REPAIR: That which is done to a piece of costume jewelry, which brings it very closely to it originally manufactured condition and with the same degree of permanence as was original. This includes replacement of parts with like parts, replacement of rhinestones with like (or near like) rhinestones.
CAMOUFLAGE: That which is done to a piece of costume jewelry to hide a deficiency or damage; or which alters the original look. Includes nail polish used on skinned faux, simulated pearls, cold enamel paint used in place of baked enamels or glass enamels, removal of entire plating down to the base metal (whether sterling or other), replacement of clear rhinestones with more "interesting" colored rhinestones, rhinestones glued in to avoid the problem of a missing prong, painted prongs, re-plated prongs, re-plated areas of high wear, and rhinestone foil that has been fixed with paint.
NORMAL WEAR: Much of the most charming vintage costume jewelry has a bit (and sometimes quite a lot) of normal wear consistent with its age. It is wonderful to find a piece in really excellent condition, but this is not always possible and perhaps not even that desirable. Some platings on brass disappeared very quickly and this seems acceptable in those pieces Mariam Haskell is a prime example of that. Prongs and high points often will show a bit of wear. Backs of pieces will show wear, due to a lot of use or possibly due to the acids and oils from the skin. This is especially true of earrings, necklaces & bracelets. If the jewelry is otherwise desirable, this may be an acceptable condition. Degree of wear should be noted in descriptions of jewelry, and pricing adjustments made accordingly. If you would like see Sparkles guide to Rating of Condition, take a look at the Conditions & Terms page on the website. If you would like to copy the Rating of Condition, please feel free to do so. If you have something to add to the Rating of Condition, please write me.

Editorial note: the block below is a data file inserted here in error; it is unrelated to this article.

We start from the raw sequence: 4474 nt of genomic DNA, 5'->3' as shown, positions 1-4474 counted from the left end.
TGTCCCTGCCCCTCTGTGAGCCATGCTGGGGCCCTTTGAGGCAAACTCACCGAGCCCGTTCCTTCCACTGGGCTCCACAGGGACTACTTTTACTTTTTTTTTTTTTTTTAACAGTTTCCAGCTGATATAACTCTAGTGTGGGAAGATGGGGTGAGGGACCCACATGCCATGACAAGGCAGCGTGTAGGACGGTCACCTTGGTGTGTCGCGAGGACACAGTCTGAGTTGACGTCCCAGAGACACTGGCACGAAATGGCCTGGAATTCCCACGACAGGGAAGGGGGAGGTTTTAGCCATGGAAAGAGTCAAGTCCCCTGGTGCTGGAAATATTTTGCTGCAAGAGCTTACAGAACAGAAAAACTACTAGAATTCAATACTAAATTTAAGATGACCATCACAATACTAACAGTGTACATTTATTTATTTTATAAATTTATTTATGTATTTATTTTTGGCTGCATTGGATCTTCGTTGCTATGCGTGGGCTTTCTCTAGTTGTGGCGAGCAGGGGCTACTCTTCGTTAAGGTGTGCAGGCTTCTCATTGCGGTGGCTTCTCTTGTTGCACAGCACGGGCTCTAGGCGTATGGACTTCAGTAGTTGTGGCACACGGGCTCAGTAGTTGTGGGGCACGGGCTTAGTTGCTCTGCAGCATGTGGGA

MARRIAGES: When parts of two or more pieces of jewelry are combined to make a whole. The marriage may be a complicated combination, or may be something as simple as substituting a dangle, or changing the findings on a pair of earrings to make them more wearable. It can be poorly done, or done so well that it will "pass". Look for differences in, materials, eras, colors of plating or something else that looks a bit "off"
COLLAGE: Combining bits and pieces to make an interesting
piece of jewelry. May be any combination of new findings and/or parts
of old pieces, not intended to fool anyone or look like anything other
The question of re-plating often comes up among dealers, as there are "easy" one or two step plating systems and re-plating pens available. In my opinion re-plating of costume jewelry almost always falls within the definition of CAMOUFLAGE.